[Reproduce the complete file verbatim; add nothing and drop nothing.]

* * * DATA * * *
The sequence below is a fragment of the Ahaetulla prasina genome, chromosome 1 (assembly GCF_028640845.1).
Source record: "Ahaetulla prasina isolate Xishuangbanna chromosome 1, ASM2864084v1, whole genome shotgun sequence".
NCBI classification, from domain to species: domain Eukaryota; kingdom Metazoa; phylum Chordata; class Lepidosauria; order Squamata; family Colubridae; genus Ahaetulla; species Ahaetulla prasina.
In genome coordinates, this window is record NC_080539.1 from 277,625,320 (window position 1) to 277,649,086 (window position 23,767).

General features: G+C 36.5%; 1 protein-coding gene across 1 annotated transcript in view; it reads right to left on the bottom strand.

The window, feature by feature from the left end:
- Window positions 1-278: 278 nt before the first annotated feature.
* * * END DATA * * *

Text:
The sequence below is a fragment of the Ahaetulla prasina genome, chromosome 1 (assembly GCF_028640845.1).
Source record: "Ahaetulla prasina isolate Xishuangbanna chromosome 1, ASM2864084v1, whole genome shotgun sequence".
NCBI classification, from domain to species: domain Eukaryota; kingdom Metazoa; phylum Chordata; class Lepidosauria; order Squamata; family Colubridae; genus Ahaetulla; species Ahaetulla prasina.
In genome coordinates, this window is record NC_080539.1 from 277,625,320 (window position 1) to 277,649,086 (window position 23,767).

General features: G+C 36.5%; 1 protein-coding gene across 1 annotated transcript in view; it reads right to left on the bottom strand.

The window, feature by feature from the left end:
- Window positions 1-278: 278 nt before the first annotated feature.